So basically we’re looking at a bundling of occurrence counts and current values that would be quite helpful to a support engineer. I’ll be interested to find out what rules are used to assess “clean” state for the system component. I imagine this can be reversed engineered through various scenarios, but hopefully the logic will be revealed directly. The actual text of sp_server_diagnostics is “(server internal)” if you try looking at the definition.
Moving along, for the “resource” component data there are three areas of interest in the XML output. The first is around general resource monitoring:
<resource lastNotification="RESOURCE_MEMPHYSICAL_HIGH" outOfMemoryExceptions="0" isAnyPoolOutOfMemory="0" processOutOfMemoryPeriod="0">
So the lastNotification looks to be the memory manager’s latest report, with RESOURCE_MEMPHYSICAL_HIGH telling us that SQL Server can further consume more memory (in this example). The other attributes cover out-of-memory statistics.
The second section of information from the “resource” component data is a memory report around Process and System counters and counts:
<memoryReport name="Process/System Counts" unit="Value">
<entry description="Available Physical Memory" value="286638080" />
<entry description="Available Virtual Memory" value="8792557727744" />
<entry description="Available Paging File" value="1205690368" />
<entry description="Working Set" value="184197120" />
<entry description="Percent of Committed Memory in WS" value="100" />
<entry description="Page Faults" value="70284" />
<entry description="System physical memory high" value="1" />
<entry description="System physical memory low" value="0" />
<entry description="Process physical memory low" value="0" />
<entry description="Process virtual memory low" value="0" />
Again this is an example where we are pulling data (such as available physical and virtual memory) that could be pulled via other methods and sources. But in absence of other ready-to-use queries, using sp_server_diagnostics you have a nice sampling of the data as of a point in time.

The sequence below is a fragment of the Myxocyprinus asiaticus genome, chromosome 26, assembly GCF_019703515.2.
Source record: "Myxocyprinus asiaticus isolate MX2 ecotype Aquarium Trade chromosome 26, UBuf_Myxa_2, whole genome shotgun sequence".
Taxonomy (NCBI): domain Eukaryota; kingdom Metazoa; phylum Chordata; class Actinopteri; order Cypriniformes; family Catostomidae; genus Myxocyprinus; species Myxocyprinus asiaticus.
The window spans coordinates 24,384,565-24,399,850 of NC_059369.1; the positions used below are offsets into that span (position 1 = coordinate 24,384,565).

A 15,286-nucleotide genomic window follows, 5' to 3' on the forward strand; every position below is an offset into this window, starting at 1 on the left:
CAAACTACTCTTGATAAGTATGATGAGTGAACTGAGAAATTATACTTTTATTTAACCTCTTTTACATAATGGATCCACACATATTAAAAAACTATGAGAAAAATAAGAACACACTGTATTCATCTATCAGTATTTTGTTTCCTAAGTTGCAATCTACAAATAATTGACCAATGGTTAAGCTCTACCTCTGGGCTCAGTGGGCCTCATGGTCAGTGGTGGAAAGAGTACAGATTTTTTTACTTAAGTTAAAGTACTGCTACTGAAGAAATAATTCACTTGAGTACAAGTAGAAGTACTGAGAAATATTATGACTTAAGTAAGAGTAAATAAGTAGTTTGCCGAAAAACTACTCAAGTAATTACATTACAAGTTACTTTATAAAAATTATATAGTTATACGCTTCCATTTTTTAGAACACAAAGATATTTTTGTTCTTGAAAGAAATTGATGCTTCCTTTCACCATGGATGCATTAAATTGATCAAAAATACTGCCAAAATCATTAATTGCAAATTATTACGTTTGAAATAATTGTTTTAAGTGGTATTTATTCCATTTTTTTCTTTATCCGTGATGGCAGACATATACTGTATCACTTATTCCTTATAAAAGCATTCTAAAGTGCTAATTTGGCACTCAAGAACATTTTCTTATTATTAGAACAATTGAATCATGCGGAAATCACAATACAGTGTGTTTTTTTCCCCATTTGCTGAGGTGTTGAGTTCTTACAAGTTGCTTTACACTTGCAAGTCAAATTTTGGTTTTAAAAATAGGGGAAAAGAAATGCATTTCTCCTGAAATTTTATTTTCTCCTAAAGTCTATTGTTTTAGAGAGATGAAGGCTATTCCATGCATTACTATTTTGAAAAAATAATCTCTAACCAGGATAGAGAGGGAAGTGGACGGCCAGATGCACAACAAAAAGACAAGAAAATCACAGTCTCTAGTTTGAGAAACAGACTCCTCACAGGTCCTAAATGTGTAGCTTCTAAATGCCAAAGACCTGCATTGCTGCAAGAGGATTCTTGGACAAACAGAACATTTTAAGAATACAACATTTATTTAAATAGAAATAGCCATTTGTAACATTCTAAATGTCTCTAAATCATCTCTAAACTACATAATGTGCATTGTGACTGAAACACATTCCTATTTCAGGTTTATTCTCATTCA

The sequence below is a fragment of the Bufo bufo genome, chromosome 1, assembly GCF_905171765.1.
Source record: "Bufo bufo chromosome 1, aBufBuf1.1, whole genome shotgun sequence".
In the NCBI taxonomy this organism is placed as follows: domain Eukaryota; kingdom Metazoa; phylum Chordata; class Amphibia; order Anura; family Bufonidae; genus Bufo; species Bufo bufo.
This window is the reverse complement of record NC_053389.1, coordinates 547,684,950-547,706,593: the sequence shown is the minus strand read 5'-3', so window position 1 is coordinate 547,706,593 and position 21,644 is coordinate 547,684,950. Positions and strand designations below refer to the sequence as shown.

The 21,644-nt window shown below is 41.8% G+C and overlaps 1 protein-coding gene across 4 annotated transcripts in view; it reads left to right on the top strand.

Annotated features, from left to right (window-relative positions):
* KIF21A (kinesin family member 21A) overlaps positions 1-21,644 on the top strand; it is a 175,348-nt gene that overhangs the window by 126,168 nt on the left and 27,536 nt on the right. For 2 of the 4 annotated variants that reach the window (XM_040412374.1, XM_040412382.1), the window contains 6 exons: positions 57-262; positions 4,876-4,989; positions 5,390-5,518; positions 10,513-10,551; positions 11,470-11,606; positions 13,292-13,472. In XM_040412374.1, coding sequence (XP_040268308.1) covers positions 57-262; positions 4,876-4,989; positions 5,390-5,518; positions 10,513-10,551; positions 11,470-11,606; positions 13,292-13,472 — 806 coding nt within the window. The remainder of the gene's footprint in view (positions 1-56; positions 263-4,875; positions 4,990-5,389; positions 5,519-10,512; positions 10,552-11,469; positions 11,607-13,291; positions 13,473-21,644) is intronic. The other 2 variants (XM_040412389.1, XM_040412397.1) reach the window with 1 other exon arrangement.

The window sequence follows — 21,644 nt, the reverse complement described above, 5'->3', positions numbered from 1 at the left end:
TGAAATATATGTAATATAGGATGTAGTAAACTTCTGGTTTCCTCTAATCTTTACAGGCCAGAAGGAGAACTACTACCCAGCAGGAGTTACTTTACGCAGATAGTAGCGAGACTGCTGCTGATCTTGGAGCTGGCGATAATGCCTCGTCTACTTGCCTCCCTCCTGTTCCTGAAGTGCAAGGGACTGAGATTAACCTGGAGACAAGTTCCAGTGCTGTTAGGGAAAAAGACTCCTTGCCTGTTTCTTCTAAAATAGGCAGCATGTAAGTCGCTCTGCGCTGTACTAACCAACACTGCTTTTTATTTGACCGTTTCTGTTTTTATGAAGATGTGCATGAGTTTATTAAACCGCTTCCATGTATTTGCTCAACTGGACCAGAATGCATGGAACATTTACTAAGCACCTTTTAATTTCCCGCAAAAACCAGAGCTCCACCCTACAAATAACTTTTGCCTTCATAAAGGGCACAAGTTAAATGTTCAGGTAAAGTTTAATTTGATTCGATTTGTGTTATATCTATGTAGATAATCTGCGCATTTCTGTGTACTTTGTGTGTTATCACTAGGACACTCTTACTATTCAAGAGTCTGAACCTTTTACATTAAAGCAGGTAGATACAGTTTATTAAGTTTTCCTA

The third memory report from the “resource” component data covers Memory Manager counter values:
<memoryReport name="Memory Manager" unit="KB">
<entry description="VM Reserved" value="3098256" />
<entry description="VM Committed" value="162896" />
<entry description="Locked Pages Allocated" value="0" />
<entry description="Large Pages Allocated" value="0" />
<entry description="Emergency Memory" value="1024" />
<entry description="Emergency Memory In Use" value="16" />
<entry description="Target Committed" value="389912" />
<entry description="Current Committed" value="162896" />
<entry description="Pages Allocated" value="109672" />
<entry description="Pages Reserved" value="0" />
<entry description="Pages Free" value="3464" />
<entry description="Pages In Use" value="122536" />
<entry description="Page Alloc Potential" value="873184" />
<entry description="NUMA Growth Phase" value="0" />
<entry description="Last OOM Factor" value="0" />
<entry description="Last OS Error" value="0" />
In this case, although this summarized data is good, I do think collecting DBCC MEMORYSTATUS would still be useful (more detailed) along with perfmon data so I can see memory trends over time. As with any new feature, the real test of utility is in using it during an actual issue and seeing if it helps.
In Part II of this post I’ll cover the “query_processing” (my favorite out of the bunch), “io_subsystem” and “events” component data. At a future point I’d also like to share queries for parsing out the data and also comparing samplings over time, particularly since sp_server_diagnostics has a built-in repeat interval capability, enabling it to sample data every X number of seconds.
4 thoughts on “Under the covers with sp_server_diagnostics data (Part I)”
Thanks Al! Yes – agreed – the more we can provide this information out-of-the-box (with minimmal overhead) the better. Definitely seeing some CSS engineer "wish items" getting into the product… 🙂
Nice! Looking forward to Part II. I like where SQL Server is going with making system and SQL config/resource/health info available in SQL Server without needing admin access to the OS.